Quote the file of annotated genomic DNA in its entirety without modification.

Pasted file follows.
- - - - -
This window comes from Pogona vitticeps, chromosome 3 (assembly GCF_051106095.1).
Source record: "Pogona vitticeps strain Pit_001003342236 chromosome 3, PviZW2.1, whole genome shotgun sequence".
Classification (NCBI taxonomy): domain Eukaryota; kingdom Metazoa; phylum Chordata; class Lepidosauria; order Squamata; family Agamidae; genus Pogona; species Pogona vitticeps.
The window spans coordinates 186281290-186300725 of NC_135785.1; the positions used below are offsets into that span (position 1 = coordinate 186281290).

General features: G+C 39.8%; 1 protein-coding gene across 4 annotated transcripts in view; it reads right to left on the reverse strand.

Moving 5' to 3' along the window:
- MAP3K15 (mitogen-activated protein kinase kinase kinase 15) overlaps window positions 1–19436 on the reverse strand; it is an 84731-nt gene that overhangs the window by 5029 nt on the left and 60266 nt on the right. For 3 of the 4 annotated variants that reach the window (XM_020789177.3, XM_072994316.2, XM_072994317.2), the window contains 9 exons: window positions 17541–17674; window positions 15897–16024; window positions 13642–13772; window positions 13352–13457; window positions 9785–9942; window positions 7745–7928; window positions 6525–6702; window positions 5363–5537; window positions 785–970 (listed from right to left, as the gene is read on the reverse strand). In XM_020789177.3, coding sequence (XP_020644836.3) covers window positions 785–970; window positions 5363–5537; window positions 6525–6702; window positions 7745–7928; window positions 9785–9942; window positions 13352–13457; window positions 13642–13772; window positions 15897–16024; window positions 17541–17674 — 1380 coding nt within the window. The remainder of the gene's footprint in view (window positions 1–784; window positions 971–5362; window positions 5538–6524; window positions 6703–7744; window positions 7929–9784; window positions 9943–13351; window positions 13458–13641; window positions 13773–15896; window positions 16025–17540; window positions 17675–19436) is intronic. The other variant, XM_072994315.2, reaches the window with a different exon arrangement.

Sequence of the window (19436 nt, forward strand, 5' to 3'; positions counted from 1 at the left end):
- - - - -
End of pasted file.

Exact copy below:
This window comes from Pogona vitticeps, chromosome 3 (assembly GCF_051106095.1).
Source record: "Pogona vitticeps strain Pit_001003342236 chromosome 3, PviZW2.1, whole genome shotgun sequence".
Classification (NCBI taxonomy): domain Eukaryota; kingdom Metazoa; phylum Chordata; class Lepidosauria; order Squamata; family Agamidae; genus Pogona; species Pogona vitticeps.
The window spans coordinates 186281290-186300725 of NC_135785.1; the positions used below are offsets into that span (position 1 = coordinate 186281290).

General features: G+C 39.8%; 1 protein-coding gene across 4 annotated transcripts in view; it reads right to left on the reverse strand.

Moving 5' to 3' along the window:
- MAP3K15 (mitogen-activated protein kinase kinase kinase 15) overlaps window positions 1–19436 on the reverse strand; it is an 84731-nt gene that overhangs the window by 5029 nt on the left and 60266 nt on the right. For 3 of the 4 annotated variants that reach the window (XM_020789177.3, XM_072994316.2, XM_072994317.2), the window contains 9 exons: window positions 17541–17674; window positions 15897–16024; window positions 13642–13772; window positions 13352–13457; window positions 9785–9942; window positions 7745–7928; window positions 6525–6702; window positions 5363–5537; window positions 785–970 (listed from right to left, as the gene is read on the reverse strand). In XM_020789177.3, coding sequence (XP_020644836.3) covers window positions 785–970; window positions 5363–5537; window positions 6525–6702; window positions 7745–7928; window positions 9785–9942; window positions 13352–13457; window positions 13642–13772; window positions 15897–16024; window positions 17541–17674 — 1380 coding nt within the window. The remainder of the gene's footprint in view (window positions 1–784; window positions 971–5362; window positions 5538–6524; window positions 6703–7744; window positions 7929–9784; window positions 9943–13351; window positions 13458–13641; window positions 13773–15896; window positions 16025–17540; window positions 17675–19436) is intronic. The other variant, XM_072994315.2, reaches the window with a different exon arrangement.

Sequence of the window (19436 nt, forward strand, 5' to 3'; positions counted from 1 at the left end):